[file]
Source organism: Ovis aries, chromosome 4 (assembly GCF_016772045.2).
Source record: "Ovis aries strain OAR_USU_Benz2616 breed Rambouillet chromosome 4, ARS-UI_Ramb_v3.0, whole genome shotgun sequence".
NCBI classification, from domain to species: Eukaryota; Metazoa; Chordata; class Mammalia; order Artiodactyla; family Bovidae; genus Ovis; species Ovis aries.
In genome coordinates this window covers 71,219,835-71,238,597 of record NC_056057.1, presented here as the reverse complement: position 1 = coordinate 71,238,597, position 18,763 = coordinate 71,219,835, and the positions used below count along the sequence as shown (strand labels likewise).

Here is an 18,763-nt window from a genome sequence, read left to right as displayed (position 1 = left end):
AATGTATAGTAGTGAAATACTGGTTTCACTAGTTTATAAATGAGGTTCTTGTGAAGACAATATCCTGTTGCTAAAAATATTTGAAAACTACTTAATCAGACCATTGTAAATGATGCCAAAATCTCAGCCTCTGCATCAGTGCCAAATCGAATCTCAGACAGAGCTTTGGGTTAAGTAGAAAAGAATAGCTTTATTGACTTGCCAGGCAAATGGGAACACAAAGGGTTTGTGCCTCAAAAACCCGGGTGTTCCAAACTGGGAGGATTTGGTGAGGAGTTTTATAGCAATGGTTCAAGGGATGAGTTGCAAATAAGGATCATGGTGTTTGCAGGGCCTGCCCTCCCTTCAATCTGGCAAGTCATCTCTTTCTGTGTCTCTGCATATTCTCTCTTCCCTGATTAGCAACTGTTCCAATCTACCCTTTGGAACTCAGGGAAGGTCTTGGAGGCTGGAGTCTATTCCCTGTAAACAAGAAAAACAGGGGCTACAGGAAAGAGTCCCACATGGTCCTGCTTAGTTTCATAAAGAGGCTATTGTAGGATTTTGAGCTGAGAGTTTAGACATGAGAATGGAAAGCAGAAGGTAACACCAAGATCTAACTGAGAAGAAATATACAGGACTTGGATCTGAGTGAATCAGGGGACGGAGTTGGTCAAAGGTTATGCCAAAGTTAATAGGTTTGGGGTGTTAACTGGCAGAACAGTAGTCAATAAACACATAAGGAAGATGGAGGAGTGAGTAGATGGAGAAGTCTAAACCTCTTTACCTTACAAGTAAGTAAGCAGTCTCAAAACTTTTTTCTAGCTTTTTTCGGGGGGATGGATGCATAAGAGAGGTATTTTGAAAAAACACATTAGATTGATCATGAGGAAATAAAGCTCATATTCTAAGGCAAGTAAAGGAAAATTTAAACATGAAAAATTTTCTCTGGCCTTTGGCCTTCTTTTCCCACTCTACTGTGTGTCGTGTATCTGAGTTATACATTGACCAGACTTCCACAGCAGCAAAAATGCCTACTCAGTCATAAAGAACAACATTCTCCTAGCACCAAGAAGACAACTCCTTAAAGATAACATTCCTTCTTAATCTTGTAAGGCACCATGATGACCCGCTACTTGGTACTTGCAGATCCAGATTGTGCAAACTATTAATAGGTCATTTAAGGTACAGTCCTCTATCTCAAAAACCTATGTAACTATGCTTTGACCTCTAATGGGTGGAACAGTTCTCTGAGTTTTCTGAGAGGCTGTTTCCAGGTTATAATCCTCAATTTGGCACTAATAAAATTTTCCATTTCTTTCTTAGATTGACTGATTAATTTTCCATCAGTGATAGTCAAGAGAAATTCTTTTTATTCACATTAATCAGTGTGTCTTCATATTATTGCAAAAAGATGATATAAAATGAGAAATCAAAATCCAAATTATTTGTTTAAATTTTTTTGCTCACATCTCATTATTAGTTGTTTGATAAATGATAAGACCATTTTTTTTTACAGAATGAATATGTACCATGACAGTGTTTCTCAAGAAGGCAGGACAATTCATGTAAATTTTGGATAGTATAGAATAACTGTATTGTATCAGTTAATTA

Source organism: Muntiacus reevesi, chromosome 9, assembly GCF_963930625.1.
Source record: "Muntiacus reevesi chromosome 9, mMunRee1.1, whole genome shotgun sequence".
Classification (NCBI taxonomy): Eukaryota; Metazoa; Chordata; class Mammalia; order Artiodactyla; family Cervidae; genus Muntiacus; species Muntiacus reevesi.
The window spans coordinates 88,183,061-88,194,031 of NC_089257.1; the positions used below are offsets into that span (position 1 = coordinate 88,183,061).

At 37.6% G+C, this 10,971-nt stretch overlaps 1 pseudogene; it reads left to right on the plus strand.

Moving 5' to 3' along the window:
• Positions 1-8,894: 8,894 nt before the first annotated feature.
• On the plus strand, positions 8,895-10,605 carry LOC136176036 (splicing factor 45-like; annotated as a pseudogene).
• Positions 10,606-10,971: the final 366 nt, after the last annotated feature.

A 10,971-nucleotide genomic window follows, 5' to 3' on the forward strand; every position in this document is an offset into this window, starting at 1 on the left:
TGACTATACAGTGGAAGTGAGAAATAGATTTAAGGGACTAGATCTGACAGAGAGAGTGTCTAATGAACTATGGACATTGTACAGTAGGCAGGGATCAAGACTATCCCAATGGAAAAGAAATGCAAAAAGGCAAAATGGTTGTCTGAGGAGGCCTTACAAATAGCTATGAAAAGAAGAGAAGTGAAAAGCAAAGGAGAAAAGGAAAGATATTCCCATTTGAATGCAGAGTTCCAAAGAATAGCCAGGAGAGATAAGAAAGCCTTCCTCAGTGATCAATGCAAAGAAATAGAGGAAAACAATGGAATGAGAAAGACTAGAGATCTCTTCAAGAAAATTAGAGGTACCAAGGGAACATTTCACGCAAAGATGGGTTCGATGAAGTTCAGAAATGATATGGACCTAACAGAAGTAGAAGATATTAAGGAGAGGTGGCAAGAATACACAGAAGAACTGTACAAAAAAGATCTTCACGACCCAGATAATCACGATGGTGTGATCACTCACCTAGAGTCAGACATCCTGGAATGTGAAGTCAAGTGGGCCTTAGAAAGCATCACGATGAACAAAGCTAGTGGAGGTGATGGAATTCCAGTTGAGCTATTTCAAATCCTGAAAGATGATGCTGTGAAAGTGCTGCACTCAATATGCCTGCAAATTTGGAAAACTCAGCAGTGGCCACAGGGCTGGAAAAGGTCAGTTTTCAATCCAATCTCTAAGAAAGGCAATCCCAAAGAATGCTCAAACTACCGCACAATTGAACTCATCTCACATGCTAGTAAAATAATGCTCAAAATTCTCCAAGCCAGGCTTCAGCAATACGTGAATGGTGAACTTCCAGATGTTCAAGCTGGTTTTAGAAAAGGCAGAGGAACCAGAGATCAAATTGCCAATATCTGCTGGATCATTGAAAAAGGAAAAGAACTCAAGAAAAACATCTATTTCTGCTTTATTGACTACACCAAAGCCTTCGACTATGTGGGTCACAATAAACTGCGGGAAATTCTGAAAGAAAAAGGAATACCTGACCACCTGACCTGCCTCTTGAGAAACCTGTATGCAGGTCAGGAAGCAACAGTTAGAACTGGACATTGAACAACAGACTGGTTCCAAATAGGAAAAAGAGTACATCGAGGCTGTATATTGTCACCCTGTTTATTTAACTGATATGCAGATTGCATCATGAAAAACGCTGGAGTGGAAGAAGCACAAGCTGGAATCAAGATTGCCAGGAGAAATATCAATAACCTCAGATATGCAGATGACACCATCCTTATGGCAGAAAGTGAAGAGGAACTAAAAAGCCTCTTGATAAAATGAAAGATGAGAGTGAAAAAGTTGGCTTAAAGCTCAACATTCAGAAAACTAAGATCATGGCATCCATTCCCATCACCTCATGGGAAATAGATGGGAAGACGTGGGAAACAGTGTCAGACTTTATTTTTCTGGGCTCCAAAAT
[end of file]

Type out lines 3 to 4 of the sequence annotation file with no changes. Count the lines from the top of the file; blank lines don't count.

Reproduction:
NCBI classification, from domain to species: Eukaryota; Metazoa; Chordata; class Mammalia; order Artiodactyla; family Bovidae; genus Ovis; species Ovis aries.
In genome coordinates this window covers 71,219,835-71,238,597 of record NC_056057.1, presented here as the reverse complement: position 1 = coordinate 71,238,597, position 18,763 = coordinate 71,219,835, and the positions used below count along the sequence as shown (strand labels likewise).